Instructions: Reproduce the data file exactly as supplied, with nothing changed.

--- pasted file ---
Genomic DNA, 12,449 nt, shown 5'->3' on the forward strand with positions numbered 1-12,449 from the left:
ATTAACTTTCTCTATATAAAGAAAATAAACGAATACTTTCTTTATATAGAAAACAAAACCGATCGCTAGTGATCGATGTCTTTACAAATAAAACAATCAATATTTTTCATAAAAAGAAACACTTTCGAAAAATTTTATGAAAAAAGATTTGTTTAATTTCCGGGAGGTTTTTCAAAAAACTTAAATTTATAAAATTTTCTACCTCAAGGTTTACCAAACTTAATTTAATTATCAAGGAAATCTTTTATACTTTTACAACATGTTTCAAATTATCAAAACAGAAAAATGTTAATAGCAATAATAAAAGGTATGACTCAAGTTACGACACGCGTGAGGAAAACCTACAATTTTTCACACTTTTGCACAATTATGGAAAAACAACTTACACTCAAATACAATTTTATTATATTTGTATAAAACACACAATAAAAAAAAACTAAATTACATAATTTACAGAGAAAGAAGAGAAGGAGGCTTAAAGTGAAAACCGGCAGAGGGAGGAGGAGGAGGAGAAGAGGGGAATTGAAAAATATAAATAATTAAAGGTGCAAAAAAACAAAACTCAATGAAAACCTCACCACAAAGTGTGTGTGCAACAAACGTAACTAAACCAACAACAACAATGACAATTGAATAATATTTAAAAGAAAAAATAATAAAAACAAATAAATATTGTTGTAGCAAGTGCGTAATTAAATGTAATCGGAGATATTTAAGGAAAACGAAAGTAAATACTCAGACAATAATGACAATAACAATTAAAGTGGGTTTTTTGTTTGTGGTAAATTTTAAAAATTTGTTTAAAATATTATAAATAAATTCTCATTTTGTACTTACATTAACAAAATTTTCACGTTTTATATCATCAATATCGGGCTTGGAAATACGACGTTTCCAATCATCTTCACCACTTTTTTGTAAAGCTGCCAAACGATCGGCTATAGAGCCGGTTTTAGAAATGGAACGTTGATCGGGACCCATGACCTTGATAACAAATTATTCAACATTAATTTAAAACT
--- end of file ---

Genomic DNA, 12,449 nt, shown 5'->3' on the forward strand with positions numbered 1-12,449 from the left:
ATTAACTTTCTCTATATAAAGAAAATAAACGAATACTTTCTTTATATAGAAAACAAAACCGATCGCTAGTGATCGATGTCTTTACAAATAAAACAATCAATATTTTTCATAAAAAGAAACACTTTCGAAAAATTTTATGAAAAAAGATTTGTTTAATTTCCGGGAGGTTTTTCAAAAAACTTAAATTTATAAAATTTTCTACCTCAAGGTTTACCAAACTTAATTTAATTATCAAGGAAATCTTTTATACTTTTACAACATGTTTCAAATTATCAAAACAGAAAAATGTTAATAGCAATAATAAAAGGTATGACTCAAGTTACGACACGCGTGAGGAAAACCTACAATTTTTCACACTTTTGCACAATTATGGAAAAACAACTTACACTCAAATACAATTTTATTATATTTGTATAAAACACACAATAAAAAAAAACTAAATTACATAATTTACAGAGAAAGAAGAGAAGGAGGCTTAAAGTGAAAACCGGCAGAGGGAGGAGGAGGAGGAGAAGAGGGGAATTGAAAAATATAAATAATTAAAGGTGCAAAAAAACAAAACTCAATGAAAACCTCACCACAAAGTGTGTGTGCAACAAACGTAACTAAACCAACAACAACAATGACAATTGAATAATATTTAAAAGAAAAAATAATAAAAACAAATAAATATTGTTGTAGCAAGTGCGTAATTAAATGTAATCGGAGATATTTAAGGAAAACGAAAGTAAATACTCAGACAATAATGACAATAACAATTAAAGTGGGTTTTTTGTTTGTGGTAAATTTTAAAAATTTGTTTAAAATATTATAAATAAATTCTCATTTTGTACTTACATTAACAAAATTTTCACGTTTTATATCATCAATATCGGGCTTGGAAATACGACGTTTCCAATCATCTTCACCACTTTTTTGTAAAGCTGCCAAACGATCGGCTATAGAGCCGGTTTTAGAAATGGAACGTTGATCGGGACCCATGACCTTGATAACAAATTATTCAACATTAATTTAAAACT